The Mind-Body Connection: Some Recent Findings–by Linda Caviness
Wholistic function is most likely to occur when we honor balance between mind, body, and spirit. When these three dimensions are balanced and this wholeness is channeled in loving service to others, our potential is achieved.
The Wonder of Water: A Challenge to Evolution?–by Hugo García
Truly, in our planet, life is everywhere. And without water, this profusion of life would not be possible. In the battle over origins, Darwinism cannot offer a convincing explanation when advocating for the random emergence of life and matter, including water.
The Riddle of Migratory Birds: Another Evidence of God’s Design–by Kyu Bong Lee
How does one account for bird migrations? Why do they migrate at all? How do they know when it’s time to begin the long journey? What guides their flight path and direction? How do they know their destination, and how do they prepare for the trip?
Artificial Intelligence: Can Machines Think?–by Raymond L. Paden, James Wolfer
Horses gave way to automobiles. Rubber to plastics. Cotton to polyester. What about intelligence? Are computers about to replace human intelligence? Is artificial intelligence a threat to our humanness?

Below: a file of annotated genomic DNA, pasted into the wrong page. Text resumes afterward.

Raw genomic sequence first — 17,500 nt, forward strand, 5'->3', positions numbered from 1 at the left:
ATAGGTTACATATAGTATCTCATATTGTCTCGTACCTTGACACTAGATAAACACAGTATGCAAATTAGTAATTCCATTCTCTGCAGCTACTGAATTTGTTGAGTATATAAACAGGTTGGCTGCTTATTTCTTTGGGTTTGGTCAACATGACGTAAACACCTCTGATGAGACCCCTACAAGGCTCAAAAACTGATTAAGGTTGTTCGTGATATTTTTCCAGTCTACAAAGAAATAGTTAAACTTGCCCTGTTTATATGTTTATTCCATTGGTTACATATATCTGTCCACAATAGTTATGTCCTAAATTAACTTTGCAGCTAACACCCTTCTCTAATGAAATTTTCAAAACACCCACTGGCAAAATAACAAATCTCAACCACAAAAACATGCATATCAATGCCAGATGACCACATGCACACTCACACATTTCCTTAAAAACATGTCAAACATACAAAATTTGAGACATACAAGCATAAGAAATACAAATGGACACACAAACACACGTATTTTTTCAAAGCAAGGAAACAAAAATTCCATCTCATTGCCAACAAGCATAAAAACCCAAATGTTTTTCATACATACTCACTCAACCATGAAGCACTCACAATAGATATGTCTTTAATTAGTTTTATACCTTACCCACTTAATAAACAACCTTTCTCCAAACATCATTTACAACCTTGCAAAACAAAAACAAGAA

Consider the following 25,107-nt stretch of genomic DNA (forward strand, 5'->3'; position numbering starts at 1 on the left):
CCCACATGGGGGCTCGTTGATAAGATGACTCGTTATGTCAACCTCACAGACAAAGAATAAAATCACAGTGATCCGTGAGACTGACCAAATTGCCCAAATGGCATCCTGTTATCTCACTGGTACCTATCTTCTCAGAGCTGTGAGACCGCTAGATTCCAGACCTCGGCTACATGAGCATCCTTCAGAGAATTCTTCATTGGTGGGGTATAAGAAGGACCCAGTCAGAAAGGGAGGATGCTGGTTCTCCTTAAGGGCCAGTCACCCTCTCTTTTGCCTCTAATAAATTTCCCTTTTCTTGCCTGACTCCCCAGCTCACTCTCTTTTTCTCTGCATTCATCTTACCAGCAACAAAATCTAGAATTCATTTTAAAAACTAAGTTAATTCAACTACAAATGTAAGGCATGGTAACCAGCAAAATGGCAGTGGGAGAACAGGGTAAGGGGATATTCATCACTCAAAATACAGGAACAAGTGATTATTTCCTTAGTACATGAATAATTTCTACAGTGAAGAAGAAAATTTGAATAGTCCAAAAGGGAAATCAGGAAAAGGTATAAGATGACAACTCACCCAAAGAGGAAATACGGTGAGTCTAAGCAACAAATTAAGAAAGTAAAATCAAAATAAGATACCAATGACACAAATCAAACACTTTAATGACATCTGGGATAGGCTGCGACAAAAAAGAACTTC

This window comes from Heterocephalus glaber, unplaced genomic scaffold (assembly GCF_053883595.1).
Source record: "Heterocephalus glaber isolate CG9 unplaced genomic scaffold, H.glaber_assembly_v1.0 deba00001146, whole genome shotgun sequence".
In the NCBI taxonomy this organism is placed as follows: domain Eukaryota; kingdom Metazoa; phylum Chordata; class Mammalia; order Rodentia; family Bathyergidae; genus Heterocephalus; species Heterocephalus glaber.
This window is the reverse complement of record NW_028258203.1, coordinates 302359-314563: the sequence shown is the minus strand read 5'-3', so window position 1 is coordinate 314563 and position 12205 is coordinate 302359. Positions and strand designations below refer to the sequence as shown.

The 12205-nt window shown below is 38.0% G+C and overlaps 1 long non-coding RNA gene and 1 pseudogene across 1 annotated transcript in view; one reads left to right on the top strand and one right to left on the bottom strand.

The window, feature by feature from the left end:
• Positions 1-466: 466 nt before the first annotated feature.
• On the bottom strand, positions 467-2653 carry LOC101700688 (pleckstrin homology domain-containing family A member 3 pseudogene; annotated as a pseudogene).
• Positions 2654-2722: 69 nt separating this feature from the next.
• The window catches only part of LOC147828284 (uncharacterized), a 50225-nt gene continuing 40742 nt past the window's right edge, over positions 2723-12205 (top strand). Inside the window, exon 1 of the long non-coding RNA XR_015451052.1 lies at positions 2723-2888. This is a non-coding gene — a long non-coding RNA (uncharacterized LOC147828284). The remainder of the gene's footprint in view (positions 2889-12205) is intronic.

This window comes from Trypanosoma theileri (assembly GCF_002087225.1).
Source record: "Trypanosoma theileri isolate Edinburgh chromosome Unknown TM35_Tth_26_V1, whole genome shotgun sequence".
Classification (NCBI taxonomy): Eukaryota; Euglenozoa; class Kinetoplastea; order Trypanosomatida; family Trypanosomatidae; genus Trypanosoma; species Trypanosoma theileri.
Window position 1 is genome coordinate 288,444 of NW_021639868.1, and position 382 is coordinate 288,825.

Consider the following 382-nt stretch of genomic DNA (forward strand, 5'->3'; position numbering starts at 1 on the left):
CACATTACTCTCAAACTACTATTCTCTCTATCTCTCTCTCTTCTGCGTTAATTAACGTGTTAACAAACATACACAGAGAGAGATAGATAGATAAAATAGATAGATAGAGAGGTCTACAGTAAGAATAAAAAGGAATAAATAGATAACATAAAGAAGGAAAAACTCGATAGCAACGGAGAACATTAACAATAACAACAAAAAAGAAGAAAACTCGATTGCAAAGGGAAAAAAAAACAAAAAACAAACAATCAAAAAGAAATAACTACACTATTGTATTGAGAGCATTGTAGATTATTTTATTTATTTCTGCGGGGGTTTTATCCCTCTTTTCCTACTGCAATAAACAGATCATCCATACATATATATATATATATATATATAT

Sociobiology and the Origins of Morality: A Christian Perspective–by Joe Galusha, Joseph G. Galusha
During the last decade, several provocative accounts of "morally significant" behavior in animals have been documented on film and in the print media for the general public.
Created in the Image of God: A Christian View of Human Personality–by Owen L. Huges
The purpose of this paper is to explore some of the areas of contact between human personality theory and the Christian understanding of the image of God.
Habitat Responsibility: Teaching Stewardship through Chemistry–by Gloria A. Wright
It must be emphasized that Chemistry, like any other area of scientific knowledge, is neither good nor bad, but like everything else that was marred by the entrance of sin, man's ability to manipulate his environment has led to misuse. Instead of giving in to technicism, where technology sets the agenda for life on planet Earth, the ethics of the Bible should be the basis on which we make decisions on the value of life and on the conduct of life.
Ethics for Scientists: A Call for Stewardship–by Katrina A. Bramstedt
From a Christian perspective, ethical stewardship of our God-given talents and the technologies that arise from them are essential to the growth of science, to fostering trust in science, and to maximizing beneficence amid the clinical applications of science.